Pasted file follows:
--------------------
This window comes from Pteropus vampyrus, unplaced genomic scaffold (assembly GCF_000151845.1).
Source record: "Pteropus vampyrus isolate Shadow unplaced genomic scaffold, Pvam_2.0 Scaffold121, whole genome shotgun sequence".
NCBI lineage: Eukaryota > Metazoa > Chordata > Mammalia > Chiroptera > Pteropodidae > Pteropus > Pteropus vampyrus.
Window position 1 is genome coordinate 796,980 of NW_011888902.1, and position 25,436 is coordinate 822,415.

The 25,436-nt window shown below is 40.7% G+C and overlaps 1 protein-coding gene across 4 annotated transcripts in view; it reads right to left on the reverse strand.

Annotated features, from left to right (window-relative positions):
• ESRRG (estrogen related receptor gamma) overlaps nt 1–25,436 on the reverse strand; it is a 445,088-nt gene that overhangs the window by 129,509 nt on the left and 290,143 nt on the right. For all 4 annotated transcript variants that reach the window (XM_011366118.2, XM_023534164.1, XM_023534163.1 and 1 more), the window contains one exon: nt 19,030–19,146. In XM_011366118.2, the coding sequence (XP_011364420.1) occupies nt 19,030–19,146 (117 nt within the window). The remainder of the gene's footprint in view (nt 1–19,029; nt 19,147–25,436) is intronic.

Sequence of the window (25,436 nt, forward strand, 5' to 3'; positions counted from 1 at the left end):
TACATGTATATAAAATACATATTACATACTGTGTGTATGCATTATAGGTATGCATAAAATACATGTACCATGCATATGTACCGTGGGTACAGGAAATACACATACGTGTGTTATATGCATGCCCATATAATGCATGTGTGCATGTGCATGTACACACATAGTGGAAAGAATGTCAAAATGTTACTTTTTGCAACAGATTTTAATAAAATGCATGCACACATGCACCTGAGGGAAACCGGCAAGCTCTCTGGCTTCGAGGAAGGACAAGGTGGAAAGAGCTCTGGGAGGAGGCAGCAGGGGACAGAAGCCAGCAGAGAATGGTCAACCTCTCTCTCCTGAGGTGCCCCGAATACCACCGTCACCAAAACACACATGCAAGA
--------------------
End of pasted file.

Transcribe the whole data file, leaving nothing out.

This window comes from Pteropus vampyrus, unplaced genomic scaffold (assembly GCF_000151845.1).
Source record: "Pteropus vampyrus isolate Shadow unplaced genomic scaffold, Pvam_2.0 Scaffold121, whole genome shotgun sequence".
NCBI lineage: Eukaryota > Metazoa > Chordata > Mammalia > Chiroptera > Pteropodidae > Pteropus > Pteropus vampyrus.
Window position 1 is genome coordinate 796,980 of NW_011888902.1, and position 25,436 is coordinate 822,415.

The 25,436-nt window shown below is 40.7% G+C and overlaps 1 protein-coding gene across 4 annotated transcripts in view; it reads right to left on the reverse strand.

Annotated features, from left to right (window-relative positions):
• ESRRG (estrogen related receptor gamma) overlaps nt 1–25,436 on the reverse strand; it is a 445,088-nt gene that overhangs the window by 129,509 nt on the left and 290,143 nt on the right. For all 4 annotated transcript variants that reach the window (XM_011366118.2, XM_023534164.1, XM_023534163.1 and 1 more), the window contains one exon: nt 19,030–19,146. In XM_011366118.2, the coding sequence (XP_011364420.1) occupies nt 19,030–19,146 (117 nt within the window). The remainder of the gene's footprint in view (nt 1–19,029; nt 19,147–25,436) is intronic.

Sequence of the window (25,436 nt, forward strand, 5' to 3'; positions counted from 1 at the left end):
TACATGTATATAAAATACATATTACATACTGTGTGTATGCATTATAGGTATGCATAAAATACATGTACCATGCATATGTACCGTGGGTACAGGAAATACACATACGTGTGTTATATGCATGCCCATATAATGCATGTGTGCATGTGCATGTACACACATAGTGGAAAGAATGTCAAAATGTTACTTTTTGCAACAGATTTTAATAAAATGCATGCACACATGCACCTGAGGGAAACCGGCAAGCTCTCTGGCTTCGAGGAAGGACAAGGTGGAAAGAGCTCTGGGAGGAGGCAGCAGGGGACAGAAGCCAGCAGAGAATGGTCAACCTCTCTCTCCTGAGGTGCCCCGAATACCACCGTCACCAAAACACACATGCAAGA